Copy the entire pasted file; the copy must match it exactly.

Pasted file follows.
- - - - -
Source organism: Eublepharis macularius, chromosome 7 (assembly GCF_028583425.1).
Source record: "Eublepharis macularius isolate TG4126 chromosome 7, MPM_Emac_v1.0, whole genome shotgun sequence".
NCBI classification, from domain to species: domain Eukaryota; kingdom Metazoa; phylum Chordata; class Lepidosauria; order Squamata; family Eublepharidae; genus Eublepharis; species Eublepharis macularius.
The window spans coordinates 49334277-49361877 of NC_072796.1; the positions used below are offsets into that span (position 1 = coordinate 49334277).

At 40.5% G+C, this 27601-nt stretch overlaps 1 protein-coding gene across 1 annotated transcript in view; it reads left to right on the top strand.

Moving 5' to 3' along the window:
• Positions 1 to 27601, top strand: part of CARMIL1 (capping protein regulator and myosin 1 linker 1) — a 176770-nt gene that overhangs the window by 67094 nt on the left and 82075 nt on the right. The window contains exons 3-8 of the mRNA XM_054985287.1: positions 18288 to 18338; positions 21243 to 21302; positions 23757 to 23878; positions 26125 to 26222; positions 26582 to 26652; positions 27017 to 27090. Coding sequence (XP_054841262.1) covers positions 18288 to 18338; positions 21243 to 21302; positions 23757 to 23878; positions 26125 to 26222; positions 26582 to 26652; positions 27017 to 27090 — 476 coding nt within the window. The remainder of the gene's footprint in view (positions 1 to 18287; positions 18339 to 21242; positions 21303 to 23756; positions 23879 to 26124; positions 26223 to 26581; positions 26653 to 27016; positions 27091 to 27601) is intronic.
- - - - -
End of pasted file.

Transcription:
Source organism: Eublepharis macularius, chromosome 7 (assembly GCF_028583425.1).
Source record: "Eublepharis macularius isolate TG4126 chromosome 7, MPM_Emac_v1.0, whole genome shotgun sequence".
NCBI classification, from domain to species: domain Eukaryota; kingdom Metazoa; phylum Chordata; class Lepidosauria; order Squamata; family Eublepharidae; genus Eublepharis; species Eublepharis macularius.
The window spans coordinates 49334277-49361877 of NC_072796.1; the positions used below are offsets into that span (position 1 = coordinate 49334277).

At 40.5% G+C, this 27601-nt stretch overlaps 1 protein-coding gene across 1 annotated transcript in view; it reads left to right on the top strand.

Moving 5' to 3' along the window:
• Positions 1 to 27601, top strand: part of CARMIL1 (capping protein regulator and myosin 1 linker 1) — a 176770-nt gene that overhangs the window by 67094 nt on the left and 82075 nt on the right. The window contains exons 3-8 of the mRNA XM_054985287.1: positions 18288 to 18338; positions 21243 to 21302; positions 23757 to 23878; positions 26125 to 26222; positions 26582 to 26652; positions 27017 to 27090. Coding sequence (XP_054841262.1) covers positions 18288 to 18338; positions 21243 to 21302; positions 23757 to 23878; positions 26125 to 26222; positions 26582 to 26652; positions 27017 to 27090 — 476 coding nt within the window. The remainder of the gene's footprint in view (positions 1 to 18287; positions 18339 to 21242; positions 21303 to 23756; positions 23879 to 26124; positions 26223 to 26581; positions 26653 to 27016; positions 27091 to 27601) is intronic.